Re-reading this book was a joy and I think that I enjoyed it even more than my first time reading it.  It was also wonderful to be able to discuss the story and the characters with book group (my other book group meets to discuss this book in a couple of weeks). It is the third book of a trilogy, but totally stands alone in that it is not necessary to read the first two books to follow and enjoy this one.
Great book!

An Echo in the Bone (Outlander Series #7)I finished reading the seventh book of the Outlander series, An Echo In The Bone by Diana Gabaldon.  Another great book of hers.  The research into
the history for these books is phenomenal.  In this book, Jamie and Claire were still in America and the Revolutionary War had begun.  Meanwhile, their daughter and her family returned to Scotland in present time. She is able to learn of her parent's trials and joys through old letters that were archived.
Another great book!

Thirdly, I read the new book by Tana French, The Witch's Elm.  I have really enjoyed her earlier books, all mysteries that take place in Ireland.  This book also takes place in Ireland and was a mystery, abut quite different from her earlier books.  This is a long story that seemed way too long to me, but it did help me appreciate what a truly good writer Ms. French is.

The mystery involved is that a skeleton was found in a large tree in the family garden.  Three cousins, who were all adults now, learned that the body found was of someone from their high school that they had been friends with back then. The boy had disappeared while they were in high school, getting ready to leave for college and it was believed that he had killed himself. Of course, the police were called and the mystery was investigated.  The Witch Elm

As I said, the book took way too long to solve the crime (just my opinion).  It was a good story, however.

Sunday, December 2, 2018

Catching up

Eleanor Oliphant is completely fine by Gail Honeyman was the November pick for one of my book groups.  I have to admit that I wasn't really looking forward to appeared to just be "chick lit", but I was oh, so wrong.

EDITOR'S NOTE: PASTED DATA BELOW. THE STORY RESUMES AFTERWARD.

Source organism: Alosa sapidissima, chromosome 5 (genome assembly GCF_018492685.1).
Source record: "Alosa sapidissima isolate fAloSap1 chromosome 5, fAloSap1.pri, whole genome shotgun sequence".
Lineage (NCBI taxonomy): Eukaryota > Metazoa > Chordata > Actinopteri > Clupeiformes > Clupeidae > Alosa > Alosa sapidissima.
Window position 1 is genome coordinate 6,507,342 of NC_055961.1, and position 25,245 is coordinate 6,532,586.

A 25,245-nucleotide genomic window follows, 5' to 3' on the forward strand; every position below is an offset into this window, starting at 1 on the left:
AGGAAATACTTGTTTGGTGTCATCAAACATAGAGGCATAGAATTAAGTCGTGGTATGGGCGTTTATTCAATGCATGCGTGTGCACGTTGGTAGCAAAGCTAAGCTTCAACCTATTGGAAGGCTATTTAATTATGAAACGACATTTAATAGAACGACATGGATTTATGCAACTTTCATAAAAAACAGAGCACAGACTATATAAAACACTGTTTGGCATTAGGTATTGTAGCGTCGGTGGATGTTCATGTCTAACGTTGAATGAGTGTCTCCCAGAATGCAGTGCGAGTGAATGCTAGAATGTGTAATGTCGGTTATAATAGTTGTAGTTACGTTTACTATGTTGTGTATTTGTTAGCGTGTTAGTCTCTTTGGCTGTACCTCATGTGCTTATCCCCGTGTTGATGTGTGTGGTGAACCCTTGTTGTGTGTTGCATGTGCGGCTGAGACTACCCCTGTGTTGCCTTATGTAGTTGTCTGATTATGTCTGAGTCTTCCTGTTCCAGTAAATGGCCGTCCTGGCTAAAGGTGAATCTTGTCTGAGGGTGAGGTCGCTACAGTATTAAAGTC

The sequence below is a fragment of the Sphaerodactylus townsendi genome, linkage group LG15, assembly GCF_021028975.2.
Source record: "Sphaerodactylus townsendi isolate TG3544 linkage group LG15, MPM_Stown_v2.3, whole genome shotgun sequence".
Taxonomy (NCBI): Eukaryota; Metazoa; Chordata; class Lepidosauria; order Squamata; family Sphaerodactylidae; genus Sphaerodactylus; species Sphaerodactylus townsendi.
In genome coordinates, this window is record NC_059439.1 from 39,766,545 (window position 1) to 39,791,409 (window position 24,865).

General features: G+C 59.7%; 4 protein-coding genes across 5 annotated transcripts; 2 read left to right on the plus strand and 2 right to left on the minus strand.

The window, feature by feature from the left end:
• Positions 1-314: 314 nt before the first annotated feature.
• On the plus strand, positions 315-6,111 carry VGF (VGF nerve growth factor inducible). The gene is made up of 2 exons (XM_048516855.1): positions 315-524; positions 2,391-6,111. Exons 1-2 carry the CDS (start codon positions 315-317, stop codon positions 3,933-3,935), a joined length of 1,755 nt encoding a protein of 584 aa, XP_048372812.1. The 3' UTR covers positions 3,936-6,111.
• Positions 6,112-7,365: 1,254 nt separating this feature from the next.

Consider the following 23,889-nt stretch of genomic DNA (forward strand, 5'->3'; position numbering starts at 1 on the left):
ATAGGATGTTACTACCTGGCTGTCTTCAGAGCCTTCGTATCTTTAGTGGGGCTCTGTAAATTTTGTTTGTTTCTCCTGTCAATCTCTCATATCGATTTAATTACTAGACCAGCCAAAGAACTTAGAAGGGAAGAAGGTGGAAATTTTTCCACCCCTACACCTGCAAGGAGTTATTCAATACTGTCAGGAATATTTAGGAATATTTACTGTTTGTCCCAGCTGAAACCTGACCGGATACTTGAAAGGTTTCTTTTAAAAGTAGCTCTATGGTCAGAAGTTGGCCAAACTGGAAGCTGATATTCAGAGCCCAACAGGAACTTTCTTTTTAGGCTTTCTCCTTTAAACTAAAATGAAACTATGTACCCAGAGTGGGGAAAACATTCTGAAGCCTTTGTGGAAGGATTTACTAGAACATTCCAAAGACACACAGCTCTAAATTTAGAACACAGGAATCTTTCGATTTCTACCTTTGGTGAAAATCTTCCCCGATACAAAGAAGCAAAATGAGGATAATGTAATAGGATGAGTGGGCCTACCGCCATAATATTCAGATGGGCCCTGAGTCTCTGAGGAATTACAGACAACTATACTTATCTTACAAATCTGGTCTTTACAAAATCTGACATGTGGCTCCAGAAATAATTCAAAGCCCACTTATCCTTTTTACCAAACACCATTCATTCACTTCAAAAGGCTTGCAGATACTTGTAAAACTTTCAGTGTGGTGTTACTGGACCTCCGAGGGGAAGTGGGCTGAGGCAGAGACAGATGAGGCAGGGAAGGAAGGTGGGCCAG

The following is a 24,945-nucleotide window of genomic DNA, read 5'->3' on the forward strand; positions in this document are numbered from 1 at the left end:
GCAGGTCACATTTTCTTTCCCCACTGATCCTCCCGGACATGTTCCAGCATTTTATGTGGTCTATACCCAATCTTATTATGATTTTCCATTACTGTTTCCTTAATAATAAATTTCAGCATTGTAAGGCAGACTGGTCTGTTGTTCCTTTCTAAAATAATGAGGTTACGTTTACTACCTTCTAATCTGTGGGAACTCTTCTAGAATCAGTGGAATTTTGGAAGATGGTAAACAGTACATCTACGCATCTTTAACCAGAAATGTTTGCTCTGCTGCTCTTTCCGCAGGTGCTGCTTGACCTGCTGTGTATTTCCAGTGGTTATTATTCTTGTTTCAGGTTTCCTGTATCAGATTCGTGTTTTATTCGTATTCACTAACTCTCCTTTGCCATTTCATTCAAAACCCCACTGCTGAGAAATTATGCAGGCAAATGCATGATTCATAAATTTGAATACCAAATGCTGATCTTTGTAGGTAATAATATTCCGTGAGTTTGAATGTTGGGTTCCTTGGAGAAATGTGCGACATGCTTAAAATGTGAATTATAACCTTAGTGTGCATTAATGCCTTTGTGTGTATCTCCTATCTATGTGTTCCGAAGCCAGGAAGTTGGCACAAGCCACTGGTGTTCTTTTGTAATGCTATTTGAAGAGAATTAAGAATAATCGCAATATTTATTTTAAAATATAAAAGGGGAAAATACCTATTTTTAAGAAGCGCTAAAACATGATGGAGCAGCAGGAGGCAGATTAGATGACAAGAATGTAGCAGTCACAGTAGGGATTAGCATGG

Eleanor is a quirky odd young woman who appears to constantly struggle with living in the world.  She was befriended by Raymond, another rather odd character who was always kind and caring to Eleanor.  He slowly brought Eleanor into the real world, learning about eating out and having conversations and going to concerts, etc. 

Sounds nice, doesn't it?  But the Eleanor's story has a very dark side, that I had not expected from the description of this book.  It ended up being a good story and led to great discussion.  I recommend it!

The Old Man and the Sea by Ernest Hemingway was the pick for my other book group.  I had never read it before so I was anxious to do so.  It's a very short read (I read it easily in one afternoon while vacationing down by the beach). I liked it very much and it too made for good discussion.

If you haven't read it, it is about an old fisherman pursuing a big fish (could I have described that any simpler?).  First line of the book:

"He was an old man who fished alone in a skiff in the Gulf Stream and he had gone eighty-four days now without taking a fish."

Hemingway certainly says it better than me!  Anyway, the book is about his journey alone catching a fish and reminiscing about his past.  One of the things that struck me most in the book was he often would say or think that he wished the boy was with him.  He had become a mentor to a young boy who often would fish with him, but the boy hadn't come on this expedition.

It's a incredibly well-written story, that I thought had a lot to think about.  No wonder it is a classic.

The other book that I read on vacation was Barbara Kingsolver's newest book Unsheltered.   The premise of Unsheltered was interesting.  It was about two families who lived in the same house in different times.  The first family lived there in the 1870's, the other family lived in the house in 2016.  Both families were living through presidential elections, and both were facing financial concerns, despite being educated, working families.  Each family's story was interesting, but I just didn't feel like Kingsolver did a good job pulling it all together.  I have liked some of her other books so much and this one just didn't live up to those, in my opinion.

I came across A Secret History of Witches by Louisa Morgan at the used bookstore and thought that it sounded interesting.  It was.

The story is about five generations of mothers and daughters who were witches.  I love multi-generational stories!  The story began in 1821 and continued on to present time.  The women were strong, independent women and I enjoyed each of their stories.  I recommend this book!